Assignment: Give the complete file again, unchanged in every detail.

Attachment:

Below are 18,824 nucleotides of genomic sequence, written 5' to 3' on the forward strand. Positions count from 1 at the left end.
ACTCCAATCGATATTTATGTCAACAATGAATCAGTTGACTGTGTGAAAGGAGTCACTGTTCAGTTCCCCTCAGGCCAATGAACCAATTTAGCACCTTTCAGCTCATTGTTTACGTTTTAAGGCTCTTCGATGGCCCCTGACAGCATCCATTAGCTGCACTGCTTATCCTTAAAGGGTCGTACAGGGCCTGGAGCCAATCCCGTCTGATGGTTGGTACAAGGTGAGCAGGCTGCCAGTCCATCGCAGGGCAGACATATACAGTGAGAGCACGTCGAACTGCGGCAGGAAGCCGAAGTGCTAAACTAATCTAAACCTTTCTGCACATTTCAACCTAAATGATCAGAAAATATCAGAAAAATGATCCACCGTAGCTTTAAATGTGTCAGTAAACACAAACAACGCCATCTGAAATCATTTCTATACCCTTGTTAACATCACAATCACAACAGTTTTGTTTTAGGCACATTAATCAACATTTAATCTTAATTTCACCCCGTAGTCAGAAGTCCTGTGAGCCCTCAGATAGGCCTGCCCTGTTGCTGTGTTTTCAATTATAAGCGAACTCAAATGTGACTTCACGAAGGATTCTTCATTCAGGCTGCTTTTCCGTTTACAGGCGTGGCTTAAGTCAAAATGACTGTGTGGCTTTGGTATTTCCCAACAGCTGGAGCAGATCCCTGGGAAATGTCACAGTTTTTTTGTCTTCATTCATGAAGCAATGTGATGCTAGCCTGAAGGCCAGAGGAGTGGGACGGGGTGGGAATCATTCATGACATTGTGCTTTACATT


Below are 18,824 nucleotides of genomic sequence, written 5' to 3' on the forward strand. Positions count from 1 at the left end.
ACTCCAATCGATATTTATGTCAACAATGAATCAGTTGACTGTGTGAAAGGAGTCACTGTTCAGTTCCCCTCAGGCCAATGAACCAATTTAGCACCTTTCAGCTCATTGTTTACGTTTTAAGGCTCTTCGATGGCCCCTGACAGCATCCATTAGCTGCACTGCTTATCCTTAAAGGGTCGTACAGGGCCTGGAGCCAATCCCGTCTGATGGTTGGTACAAGGTGAGCAGGCTGCCAGTCCATCGCAGGGCAGACATATACAGTGAGAGCACGTCGAACTGCGGCAGGAAGCCGAAGTGCTAAACTAATCTAAACCTTTCTGCACATTTCAACCTAAATGATCAGAAAATATCAGAAAAATGATCCACCGTAGCTTTAAATGTGTCAGTAAACACAAACAACGCCATCTGAAATCATTTCTATACCCTTGTTAACATCACAATCACAACAGTTTTGTTTTAGGCACATTAATCAACATTTAATCTTAATTTCACCCCGTAGTCAGAAGTCCTGTGAGCCCTCAGATAGGCCTGCCCTGTTGCTGTGTTTTCAATTATAAGCGAACTCAAATGTGACTTCACGAAGGATTCTTCATTCAGGCTGCTTTTCCGTTTACAGGCGTGGCTTAAGTCAAAATGACTGTGTGGCTTTGGTATTTCCCAACAGCTGGAGCAGATCCCTGGGAAATGTCACAGTTTTTTTGTCTTCATTCATGAAGCAATGTGATGCTAGCCTGAAGGCCAGAGGAGTGGGACGGGGTGGGAATCATTCATGACATTGTGCTTTACATT